The sort of OPPORTUNITIES being discussed in Copenhagen are a bit like those spandex pants. They don’t actually remove the flab, just shove it in a less visible place until it finally erupts in all sorts of strange places.

    We can but hope. But googling ‘the demise of common sense’ depresses.

  • Comment number 6.

    #4 Yes mim both your breeches could be correct, people don't know much these days about loyalty, respect and responsibility.

    Yes I believe it was a programme about Canada, might even have been a Ray Mears one. They filmed a black bear with lightish markings, and said the DNA had been checked, and it was a mixed breed bear.

  • Comment number 7.


    And I concur with you in turn, Brightyangthing.

    I'm quite convinced that apart from the need to drastically limit carbon 2 emissions, erupting pants will be discussed as well with, I should imagine, quite a bit of both giggling and awe as what happens in between must also be quite fascinating for the world to watch and take note of.


  • Comment number 8.

    #5 Very funny description BYT!

    The sort of OPPORTUNITIES being discussed in Copenhagen are a bit like those spandex pants. They don’t actually remove the flab, just shove it in a less visible place until it finally erupts in all sorts of strange places.

    I think the south east will explode, I saw an article recently where 36 per cent of britains population live there! I've also just commented on Fridays blog about over population, I feel it is one of the main threats to world resources. We in the west have to have less and the others have to have more, but how the dickens that is done fairly, I've no idea. We don't need so many things, we're just told we do by manufacturers, which funnily enough use the third world to produce them very cheaply for us! It's just all mad, we all ought to learn to live simpler lives, and probably slower and happier ones. Whatever happened to the "slow living movement" in europe?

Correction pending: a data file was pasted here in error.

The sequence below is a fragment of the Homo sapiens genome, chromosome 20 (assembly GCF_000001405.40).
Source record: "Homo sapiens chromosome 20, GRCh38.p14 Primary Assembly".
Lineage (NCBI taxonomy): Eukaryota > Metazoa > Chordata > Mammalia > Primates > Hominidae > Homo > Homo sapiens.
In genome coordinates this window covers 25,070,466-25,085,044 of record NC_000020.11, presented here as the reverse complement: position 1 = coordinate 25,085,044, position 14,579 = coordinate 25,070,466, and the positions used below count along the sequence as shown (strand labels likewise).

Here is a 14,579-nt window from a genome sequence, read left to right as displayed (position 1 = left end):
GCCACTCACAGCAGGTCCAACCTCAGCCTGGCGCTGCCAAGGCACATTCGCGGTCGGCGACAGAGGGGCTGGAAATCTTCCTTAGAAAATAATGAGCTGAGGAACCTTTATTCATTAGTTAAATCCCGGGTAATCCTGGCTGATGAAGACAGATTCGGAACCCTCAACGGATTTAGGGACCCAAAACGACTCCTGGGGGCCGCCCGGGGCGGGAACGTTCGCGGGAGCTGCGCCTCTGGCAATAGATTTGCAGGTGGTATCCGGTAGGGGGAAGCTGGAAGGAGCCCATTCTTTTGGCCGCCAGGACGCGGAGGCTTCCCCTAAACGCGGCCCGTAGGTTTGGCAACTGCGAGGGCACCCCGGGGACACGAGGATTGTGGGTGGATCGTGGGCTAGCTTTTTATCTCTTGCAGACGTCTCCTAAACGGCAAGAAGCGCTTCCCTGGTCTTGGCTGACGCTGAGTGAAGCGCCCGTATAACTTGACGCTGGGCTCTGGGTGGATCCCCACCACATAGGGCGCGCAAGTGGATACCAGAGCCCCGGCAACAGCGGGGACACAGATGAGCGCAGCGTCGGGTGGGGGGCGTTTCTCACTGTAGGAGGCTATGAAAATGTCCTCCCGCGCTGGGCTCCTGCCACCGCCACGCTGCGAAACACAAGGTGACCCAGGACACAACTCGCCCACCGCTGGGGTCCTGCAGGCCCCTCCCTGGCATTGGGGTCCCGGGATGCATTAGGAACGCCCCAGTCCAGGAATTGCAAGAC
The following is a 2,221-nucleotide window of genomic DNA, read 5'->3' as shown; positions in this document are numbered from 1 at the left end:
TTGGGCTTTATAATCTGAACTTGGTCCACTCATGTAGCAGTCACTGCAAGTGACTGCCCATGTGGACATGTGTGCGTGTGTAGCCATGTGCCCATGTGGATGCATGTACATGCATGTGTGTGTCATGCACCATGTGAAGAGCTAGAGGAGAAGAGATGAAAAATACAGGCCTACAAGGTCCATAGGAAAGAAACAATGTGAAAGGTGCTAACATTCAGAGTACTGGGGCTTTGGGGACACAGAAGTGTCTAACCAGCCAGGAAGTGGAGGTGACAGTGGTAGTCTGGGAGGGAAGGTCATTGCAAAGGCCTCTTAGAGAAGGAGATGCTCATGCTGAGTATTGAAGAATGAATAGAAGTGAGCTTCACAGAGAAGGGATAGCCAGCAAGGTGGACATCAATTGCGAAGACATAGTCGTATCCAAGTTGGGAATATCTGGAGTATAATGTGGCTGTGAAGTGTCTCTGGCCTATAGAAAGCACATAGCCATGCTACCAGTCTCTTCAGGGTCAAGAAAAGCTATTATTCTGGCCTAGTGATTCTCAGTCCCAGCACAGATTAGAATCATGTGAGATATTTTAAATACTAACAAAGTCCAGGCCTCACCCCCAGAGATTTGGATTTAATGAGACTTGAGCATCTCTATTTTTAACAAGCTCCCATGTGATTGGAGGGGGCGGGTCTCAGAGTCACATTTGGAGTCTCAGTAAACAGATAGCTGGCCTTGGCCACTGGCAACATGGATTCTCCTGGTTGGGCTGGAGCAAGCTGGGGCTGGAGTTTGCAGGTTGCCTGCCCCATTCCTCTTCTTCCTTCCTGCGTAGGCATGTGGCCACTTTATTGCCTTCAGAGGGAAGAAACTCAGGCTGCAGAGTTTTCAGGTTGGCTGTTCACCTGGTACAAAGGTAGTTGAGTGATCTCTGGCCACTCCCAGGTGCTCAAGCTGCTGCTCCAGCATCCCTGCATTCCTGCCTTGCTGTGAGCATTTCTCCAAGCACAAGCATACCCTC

• Comment number 9.


    Apologies for being intrusive but Howe do you rate yourself with regard to the first paragraph? I don't expect the answe to this,ecolizzy but am simply wondering whether you've asked the question of yourself.

    I don't think it's anything to do wtb 'these days'. It doesn't look like basic human behaviour has changed that much since the beginning of times but perception and rationalisation of our behaviour has, at least in the Western and Western like democracies.

  • Comment number 10.


    Mim: "It doesn't look like basic human behaviour has changed that much since the beginning of time"

    Au contraire. This is why I keep writing of the 'Ape Confused by Language' and the Cerebral/Animal Split. We are procreative animals, with a bunch of procreative drives; or we would not be here. The sad event that (it seems) gave us a big brain and language, put us at odds with ourselves - probably terminal odds.
    Somehow, 'primitive man' (hollow laugh) intuited (or a spaceman told him) the need to PROSCRIBE 'PROGRESS' BEYOND THAT WHICH KEEPS US FROM EXTINCTION. But we eschewed 'primitive', opened Pandora's Box; stole the power of the gods; spoke the forbidden words - tell it how you like - and threw TABOO to the four winds. Even our religions are fudging their dogma now.

    Our animal behaviour has, almost certainly, changed little (as you say) but our CULTURE is in run-away flux, and will be the ruin of the underlying animal. Poignantly: the Ape can live without embellishment, but all embellishment will perish should the Ape cease to be.

  • Comment number 11.

    #5 (ME)

    Doh! Is there a cure for confusing your Chocolates (Belgian) with your pastries (Danish).


    '.... Belgian PM (Copenhagen) says 'This is an opportunity the world can NOT afford to miss'.


    DANISH!!!!!!!! The clues WERE there!

    I'll get me coat!

  • Comment number 12.